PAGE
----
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Presentasi berjudul: "PENERAPAN KONSEP PRODUKSI BERSIH"— Transcript presentasi:
1 PENERAPAN KONSEP PRODUKSI BERSIH ANAS M FAUZIDEPARTEMEN TEKNOLOGI INDUSTRI PERTANIANFATETA IPB
2 ? LIFE CYCLE ? ? ? ? ? BAHAN BAKU PRODUK 4 Basic concerns of agroindustrial enterprises(1) efficiency(2) quality(3) convenience(4) innovation
3 Industrial Sustainability Industrial sustainability is the continuous innovation,improvement and use of clean technology to reducepollution levels and consumption of resources (OECD)Keywords : clean, efficientIn practical terms, Industrial sustainability means employingTechnology and know-how to:lessen material and energy inputmaximizing renewable resources and biodegradable substances as inputminimizing pollutants during products manufacturing and useproduce recyclable or biodegradable products
4 Eco-efficiency Doing more with less – using environmental resources more efficiently in economic processes (WBCSD)‘Production value’ divided by ‘production of damage’during a production step or over the whole productionof goods and services.7 COMPONENTSReduce material intensityReduce energy intensityReduce toxin dispersionEnhance material recyclabilityMaximize sustainable use of renewable resourcsExtend product durabilityIncrease the service intensity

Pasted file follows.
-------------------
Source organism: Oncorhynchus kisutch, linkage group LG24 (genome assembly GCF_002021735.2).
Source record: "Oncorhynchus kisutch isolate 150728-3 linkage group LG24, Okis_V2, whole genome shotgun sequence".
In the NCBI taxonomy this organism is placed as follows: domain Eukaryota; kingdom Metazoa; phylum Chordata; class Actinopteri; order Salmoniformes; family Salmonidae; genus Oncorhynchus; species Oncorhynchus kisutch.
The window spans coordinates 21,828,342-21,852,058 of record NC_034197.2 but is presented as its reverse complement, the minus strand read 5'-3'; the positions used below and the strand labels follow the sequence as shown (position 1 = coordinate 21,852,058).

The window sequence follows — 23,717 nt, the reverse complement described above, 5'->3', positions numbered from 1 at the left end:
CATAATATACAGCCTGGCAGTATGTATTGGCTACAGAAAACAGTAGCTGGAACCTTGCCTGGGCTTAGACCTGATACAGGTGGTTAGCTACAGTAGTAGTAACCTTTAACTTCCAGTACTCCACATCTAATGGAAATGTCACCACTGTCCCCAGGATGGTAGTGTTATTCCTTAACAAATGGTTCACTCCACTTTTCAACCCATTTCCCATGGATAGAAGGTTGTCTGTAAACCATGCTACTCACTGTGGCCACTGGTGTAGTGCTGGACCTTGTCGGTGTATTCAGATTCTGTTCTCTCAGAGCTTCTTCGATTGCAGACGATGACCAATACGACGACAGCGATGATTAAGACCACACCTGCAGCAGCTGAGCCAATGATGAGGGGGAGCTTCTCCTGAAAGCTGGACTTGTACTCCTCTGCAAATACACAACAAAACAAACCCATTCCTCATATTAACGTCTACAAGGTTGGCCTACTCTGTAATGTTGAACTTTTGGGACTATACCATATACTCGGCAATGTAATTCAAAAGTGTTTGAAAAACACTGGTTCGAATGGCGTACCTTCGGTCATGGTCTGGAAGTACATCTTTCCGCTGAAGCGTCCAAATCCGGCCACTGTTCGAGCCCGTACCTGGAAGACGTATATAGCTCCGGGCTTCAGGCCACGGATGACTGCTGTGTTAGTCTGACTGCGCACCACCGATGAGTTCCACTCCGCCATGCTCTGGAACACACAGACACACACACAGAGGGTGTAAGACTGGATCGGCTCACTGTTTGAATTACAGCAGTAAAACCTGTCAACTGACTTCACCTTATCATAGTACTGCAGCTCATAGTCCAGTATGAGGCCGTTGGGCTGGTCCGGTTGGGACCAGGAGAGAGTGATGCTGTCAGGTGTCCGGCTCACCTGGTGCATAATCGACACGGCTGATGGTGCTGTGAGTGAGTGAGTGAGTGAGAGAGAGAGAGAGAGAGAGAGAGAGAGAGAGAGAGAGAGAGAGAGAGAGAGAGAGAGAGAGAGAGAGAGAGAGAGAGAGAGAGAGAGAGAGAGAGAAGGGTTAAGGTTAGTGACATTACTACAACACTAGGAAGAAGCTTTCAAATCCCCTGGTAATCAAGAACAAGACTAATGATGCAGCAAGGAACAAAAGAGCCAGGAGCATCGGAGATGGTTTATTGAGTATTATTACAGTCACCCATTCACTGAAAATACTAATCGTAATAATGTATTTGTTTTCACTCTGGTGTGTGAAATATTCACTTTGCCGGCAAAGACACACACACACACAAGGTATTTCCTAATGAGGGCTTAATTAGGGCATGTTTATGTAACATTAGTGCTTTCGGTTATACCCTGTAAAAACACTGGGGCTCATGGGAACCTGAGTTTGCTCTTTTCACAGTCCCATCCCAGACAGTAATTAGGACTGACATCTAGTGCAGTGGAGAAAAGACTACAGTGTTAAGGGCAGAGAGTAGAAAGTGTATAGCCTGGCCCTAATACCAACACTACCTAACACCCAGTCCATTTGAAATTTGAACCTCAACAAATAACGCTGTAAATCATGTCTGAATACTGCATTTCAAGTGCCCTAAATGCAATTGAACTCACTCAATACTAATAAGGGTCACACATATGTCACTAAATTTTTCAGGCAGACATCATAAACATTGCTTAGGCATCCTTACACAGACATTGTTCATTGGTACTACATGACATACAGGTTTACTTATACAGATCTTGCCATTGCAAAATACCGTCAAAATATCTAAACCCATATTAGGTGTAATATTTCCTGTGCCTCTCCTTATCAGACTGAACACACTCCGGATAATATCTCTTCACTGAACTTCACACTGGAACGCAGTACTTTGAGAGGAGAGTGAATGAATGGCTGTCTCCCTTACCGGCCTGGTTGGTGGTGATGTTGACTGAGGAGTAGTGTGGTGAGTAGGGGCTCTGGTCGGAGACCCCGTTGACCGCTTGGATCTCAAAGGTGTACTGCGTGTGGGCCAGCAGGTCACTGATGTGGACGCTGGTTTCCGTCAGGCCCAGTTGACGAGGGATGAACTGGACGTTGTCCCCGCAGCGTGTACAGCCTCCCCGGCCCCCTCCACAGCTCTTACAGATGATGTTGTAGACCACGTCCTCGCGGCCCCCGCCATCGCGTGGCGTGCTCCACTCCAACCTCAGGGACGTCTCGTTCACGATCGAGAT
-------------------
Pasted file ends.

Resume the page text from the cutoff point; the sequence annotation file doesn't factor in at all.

5 Clean TechnologyTechnologies that(1) extract and use natural resources as efficient as possible in all stage of their lives;(2) generate products with reduced or no potentially harmful components;minimize releases to air, water and soil during fabrication and use of the product;produce durable products which can be recovered or recycled as far as possible;(5) are energy-efficientSource: OECD (1995)